Over the years I've become more and more fascinated by birds -- owls, of course, and lately, hummingbirds, which seem to find me on a regular basis -- and things with wings have woven themselves into my novels: birds, angels. Yes, I can't seem to escape my love of things that soar over the land and view & experience things from sky angles. There's something about the sky, about its symbolic representation of heaven even, that tugs at my imagination and orders me to explore, in my writing, how they (and I, you, we) fit into the greater scheme of things.

Happy New Year, everyone. And everything (with wings). This one's for you.


Tuesday, December 20, 2011

Passage of the Day

"After a while Manny started up again, talking to himself, plotting, saying, 'What we gotta do is, we gotta figure out a way to reverse gravity, so that we fall upward, through the clouds and sky, all the way to heaven,' and as he said the words, the picture formed in my mind: my brothers and me, flailing our arms, rising, the world telescoping away, falling up past the stars, through space and blackness, floating upward, until we were safe as seed wrapped up in the fist of God."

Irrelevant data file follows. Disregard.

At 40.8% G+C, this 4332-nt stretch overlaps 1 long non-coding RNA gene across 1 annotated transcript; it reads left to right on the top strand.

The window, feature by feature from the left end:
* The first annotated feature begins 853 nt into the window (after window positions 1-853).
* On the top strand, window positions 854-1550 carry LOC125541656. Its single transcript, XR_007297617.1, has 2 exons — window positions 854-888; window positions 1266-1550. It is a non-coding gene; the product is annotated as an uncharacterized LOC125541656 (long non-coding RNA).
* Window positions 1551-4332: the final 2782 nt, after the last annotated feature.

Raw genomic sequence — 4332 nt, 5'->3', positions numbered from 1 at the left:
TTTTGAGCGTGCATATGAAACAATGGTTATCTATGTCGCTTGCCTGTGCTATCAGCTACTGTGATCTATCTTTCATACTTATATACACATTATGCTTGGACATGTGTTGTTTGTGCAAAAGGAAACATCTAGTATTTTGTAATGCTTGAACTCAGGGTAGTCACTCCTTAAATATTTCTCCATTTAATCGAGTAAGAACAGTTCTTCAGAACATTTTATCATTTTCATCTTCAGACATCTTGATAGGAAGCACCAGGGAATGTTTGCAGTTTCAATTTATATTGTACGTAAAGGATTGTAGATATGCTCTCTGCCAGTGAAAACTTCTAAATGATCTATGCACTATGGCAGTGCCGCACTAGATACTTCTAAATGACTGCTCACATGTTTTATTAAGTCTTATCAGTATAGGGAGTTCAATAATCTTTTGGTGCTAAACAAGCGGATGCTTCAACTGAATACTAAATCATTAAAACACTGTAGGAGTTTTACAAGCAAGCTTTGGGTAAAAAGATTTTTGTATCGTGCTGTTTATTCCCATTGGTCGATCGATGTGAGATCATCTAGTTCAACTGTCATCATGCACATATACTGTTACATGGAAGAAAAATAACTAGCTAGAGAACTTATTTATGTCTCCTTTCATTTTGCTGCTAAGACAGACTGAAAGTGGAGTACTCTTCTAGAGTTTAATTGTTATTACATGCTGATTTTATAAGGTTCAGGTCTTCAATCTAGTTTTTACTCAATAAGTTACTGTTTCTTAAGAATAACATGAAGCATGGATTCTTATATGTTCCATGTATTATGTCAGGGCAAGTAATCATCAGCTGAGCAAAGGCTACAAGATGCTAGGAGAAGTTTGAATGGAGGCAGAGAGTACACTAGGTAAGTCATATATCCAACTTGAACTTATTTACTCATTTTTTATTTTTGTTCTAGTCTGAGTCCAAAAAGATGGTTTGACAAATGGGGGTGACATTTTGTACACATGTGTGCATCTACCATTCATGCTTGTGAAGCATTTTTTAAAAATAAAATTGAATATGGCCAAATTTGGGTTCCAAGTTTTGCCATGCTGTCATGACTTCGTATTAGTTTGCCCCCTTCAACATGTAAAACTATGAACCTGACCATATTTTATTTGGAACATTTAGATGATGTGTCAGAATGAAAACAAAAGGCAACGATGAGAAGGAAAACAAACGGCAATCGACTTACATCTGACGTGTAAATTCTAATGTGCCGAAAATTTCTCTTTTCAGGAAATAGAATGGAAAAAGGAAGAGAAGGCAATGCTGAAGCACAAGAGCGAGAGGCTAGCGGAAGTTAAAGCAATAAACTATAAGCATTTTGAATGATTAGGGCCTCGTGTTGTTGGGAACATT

--From Justin Torres' We the Animals

Friday, December 09, 2011

Quote of the Day

"Living well has something to do with the spirituality of wholeheartedness, of seeing life more as a grace than as a penance, as time to be lived with eager expectation of its goodness, not in dread of its challenges."

~ Joan Chittister
(The Gift of Years: Growing Older Gracefully)

Tuesday, December 06, 2011

Passage of the Day

"...the Fall of Man was multidimensional. The ancestral primates fell out of the trees; then they fell from vegetarianism into meat-eating. Then they fell from instinct into reason, and thus into technology; from simple signals into complex grammar, and thus into humanity; from firelessness into fire, and thence into weaponry; and from seasonal mating into an incessant sexual twitching. Then they fell from a joyous life in the moment into the anxious contemplation of the vanished past and the distant future."

-- Margaret Atwood, The Year of the Flood

Saturday, December 03, 2011

Can't wait for Friday, April 13th